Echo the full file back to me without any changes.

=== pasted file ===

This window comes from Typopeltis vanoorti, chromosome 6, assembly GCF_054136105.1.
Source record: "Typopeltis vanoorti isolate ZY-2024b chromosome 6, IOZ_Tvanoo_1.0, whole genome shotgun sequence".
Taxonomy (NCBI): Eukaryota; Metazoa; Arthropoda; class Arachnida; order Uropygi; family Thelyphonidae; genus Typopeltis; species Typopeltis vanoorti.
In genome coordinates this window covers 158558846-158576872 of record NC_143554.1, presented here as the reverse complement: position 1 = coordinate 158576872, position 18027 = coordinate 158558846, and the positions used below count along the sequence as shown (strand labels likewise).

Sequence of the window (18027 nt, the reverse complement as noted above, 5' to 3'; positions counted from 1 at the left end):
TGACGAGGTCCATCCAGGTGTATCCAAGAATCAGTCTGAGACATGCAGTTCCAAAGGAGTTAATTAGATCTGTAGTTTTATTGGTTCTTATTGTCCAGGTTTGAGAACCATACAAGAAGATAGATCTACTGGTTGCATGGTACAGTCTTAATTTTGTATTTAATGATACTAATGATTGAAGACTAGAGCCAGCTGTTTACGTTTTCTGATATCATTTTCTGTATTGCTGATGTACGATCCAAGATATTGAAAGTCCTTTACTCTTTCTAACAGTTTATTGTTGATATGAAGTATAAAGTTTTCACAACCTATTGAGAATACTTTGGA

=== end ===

This window comes from Typopeltis vanoorti, chromosome 6, assembly GCF_054136105.1.
Source record: "Typopeltis vanoorti isolate ZY-2024b chromosome 6, IOZ_Tvanoo_1.0, whole genome shotgun sequence".
Taxonomy (NCBI): Eukaryota; Metazoa; Arthropoda; class Arachnida; order Uropygi; family Thelyphonidae; genus Typopeltis; species Typopeltis vanoorti.
In genome coordinates this window covers 158558846-158576872 of record NC_143554.1, presented here as the reverse complement: position 1 = coordinate 158576872, position 18027 = coordinate 158558846, and the positions used below count along the sequence as shown (strand labels likewise).

Sequence of the window (18027 nt, the reverse complement as noted above, 5' to 3'; positions counted from 1 at the left end):
TGACGAGGTCCATCCAGGTGTATCCAAGAATCAGTCTGAGACATGCAGTTCCAAAGGAGTTAATTAGATCTGTAGTTTTATTGGTTCTTATTGTCCAGGTTTGAGAACCATACAAGAAGATAGATCTACTGGTTGCATGGTACAGTCTTAATTTTGTATTTAATGATACTAATGATTGAAGACTAGAGCCAGCTGTTTACGTTTTCTGATATCATTTTCTGTATTGCTGATGTACGATCCAAGATATTGAAAGTCCTTTACTCTTTCTAACAGTTTATTGTTGATATGAAGTATAAAGTTTTCACAACCTATTGAGAATACTTTGGA